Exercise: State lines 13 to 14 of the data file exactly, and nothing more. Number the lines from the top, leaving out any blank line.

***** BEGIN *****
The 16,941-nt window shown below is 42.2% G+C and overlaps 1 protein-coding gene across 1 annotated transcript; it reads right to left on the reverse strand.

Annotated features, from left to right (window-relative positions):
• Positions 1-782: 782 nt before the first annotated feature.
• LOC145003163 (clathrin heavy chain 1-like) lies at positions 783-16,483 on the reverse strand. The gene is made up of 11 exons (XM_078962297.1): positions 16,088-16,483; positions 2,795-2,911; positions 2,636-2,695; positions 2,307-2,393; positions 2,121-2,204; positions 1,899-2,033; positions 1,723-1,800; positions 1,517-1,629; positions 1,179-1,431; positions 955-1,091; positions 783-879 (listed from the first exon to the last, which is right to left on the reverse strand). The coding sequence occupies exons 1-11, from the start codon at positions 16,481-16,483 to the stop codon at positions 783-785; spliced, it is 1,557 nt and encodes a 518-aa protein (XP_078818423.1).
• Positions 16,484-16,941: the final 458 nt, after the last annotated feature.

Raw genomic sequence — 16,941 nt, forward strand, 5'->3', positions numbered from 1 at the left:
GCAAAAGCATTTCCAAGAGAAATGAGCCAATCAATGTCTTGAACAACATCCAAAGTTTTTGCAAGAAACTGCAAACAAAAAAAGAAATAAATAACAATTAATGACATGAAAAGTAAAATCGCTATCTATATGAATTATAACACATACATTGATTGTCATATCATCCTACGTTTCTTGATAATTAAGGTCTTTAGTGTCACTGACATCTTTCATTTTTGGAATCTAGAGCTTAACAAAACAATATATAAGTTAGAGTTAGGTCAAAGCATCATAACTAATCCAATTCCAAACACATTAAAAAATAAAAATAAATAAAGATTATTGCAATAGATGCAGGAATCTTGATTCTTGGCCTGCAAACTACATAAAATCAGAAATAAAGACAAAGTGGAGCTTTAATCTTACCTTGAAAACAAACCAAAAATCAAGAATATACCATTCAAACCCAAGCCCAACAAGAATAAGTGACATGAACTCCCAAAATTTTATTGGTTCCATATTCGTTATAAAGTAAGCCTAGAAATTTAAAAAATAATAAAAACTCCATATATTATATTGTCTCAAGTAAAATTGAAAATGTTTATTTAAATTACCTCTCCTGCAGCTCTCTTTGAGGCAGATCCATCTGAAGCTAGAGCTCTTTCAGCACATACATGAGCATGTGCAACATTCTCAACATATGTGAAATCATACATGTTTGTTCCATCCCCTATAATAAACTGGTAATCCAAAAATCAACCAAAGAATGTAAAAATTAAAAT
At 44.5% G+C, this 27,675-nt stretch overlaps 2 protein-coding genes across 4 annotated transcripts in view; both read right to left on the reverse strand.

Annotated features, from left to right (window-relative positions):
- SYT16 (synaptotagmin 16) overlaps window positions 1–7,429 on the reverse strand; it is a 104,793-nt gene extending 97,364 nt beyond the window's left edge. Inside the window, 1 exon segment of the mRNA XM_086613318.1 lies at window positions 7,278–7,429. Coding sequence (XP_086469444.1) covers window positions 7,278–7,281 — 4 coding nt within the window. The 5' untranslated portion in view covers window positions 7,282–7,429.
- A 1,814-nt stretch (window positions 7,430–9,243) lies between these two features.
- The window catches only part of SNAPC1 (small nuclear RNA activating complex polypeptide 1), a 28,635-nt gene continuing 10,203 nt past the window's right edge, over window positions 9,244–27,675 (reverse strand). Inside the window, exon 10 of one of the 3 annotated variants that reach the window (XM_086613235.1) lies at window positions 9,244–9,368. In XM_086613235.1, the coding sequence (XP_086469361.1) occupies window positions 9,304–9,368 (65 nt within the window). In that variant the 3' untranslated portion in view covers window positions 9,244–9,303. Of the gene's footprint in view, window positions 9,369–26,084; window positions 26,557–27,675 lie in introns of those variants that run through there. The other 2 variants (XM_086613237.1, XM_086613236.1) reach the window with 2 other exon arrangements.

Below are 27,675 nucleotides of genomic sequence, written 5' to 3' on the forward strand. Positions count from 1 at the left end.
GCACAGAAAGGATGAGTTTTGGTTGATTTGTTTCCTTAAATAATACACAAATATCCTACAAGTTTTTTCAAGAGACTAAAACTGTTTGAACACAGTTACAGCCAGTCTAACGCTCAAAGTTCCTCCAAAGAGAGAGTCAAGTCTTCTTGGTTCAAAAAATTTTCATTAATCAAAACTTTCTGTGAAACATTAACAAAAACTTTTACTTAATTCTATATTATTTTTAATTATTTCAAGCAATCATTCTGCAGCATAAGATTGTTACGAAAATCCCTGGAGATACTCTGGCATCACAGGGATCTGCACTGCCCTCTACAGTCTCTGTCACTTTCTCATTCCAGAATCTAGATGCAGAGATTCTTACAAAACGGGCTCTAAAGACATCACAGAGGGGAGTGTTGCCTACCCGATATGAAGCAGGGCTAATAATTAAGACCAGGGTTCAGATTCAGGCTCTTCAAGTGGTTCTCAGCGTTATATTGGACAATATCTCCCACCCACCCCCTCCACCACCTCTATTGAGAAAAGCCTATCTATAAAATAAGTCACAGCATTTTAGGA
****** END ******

Below are 27,675 nucleotides of genomic sequence, written 5' to 3' on the forward strand. Positions count from 1 at the left end.
GCACAGAAAGGATGAGTTTTGGTTGATTTGTTTCCTTAAATAATACACAAATATCCTACAAGTTTTTTCAAGAGACTAAAACTGTTTGAACACAGTTACAGCCAGTCTAACGCTCAAAGTTCCTCCAAAGAGAGAGTCAAGTCTTCTTGGTTCAAAAAATTTTCATTAATCAAAACTTTCTGTGAAACATTAACAAAAACTTTTACTTAATTCTATATTATTTTTAATTATTTCAAGCAATCATTCTGCAGCATAAGATTGTTACGAAAATCCCTGGAGATACTCTGGCATCACAGGGATCTGCACTGCCCTCTACAGTCTCTGTCACTTTCTCATTCCAGAATCTAGATGCAGAGATTCTTACAAAACGGGCTCTAAAGACATCACAGAGGGGAGTGTTGCCTACCCGATATGAAGCAGGGCTAATAATTAAGACCAGGGTTCAGATTCAGGCTCTTCAAGTGGTTCTCAGCGTTATATTGGACAATATCTCCCACCCACCCCCTCCACCACCTCTATTGAGAAAAGCCTATCTATAAAATAAGTCACAGCATTTTAGGA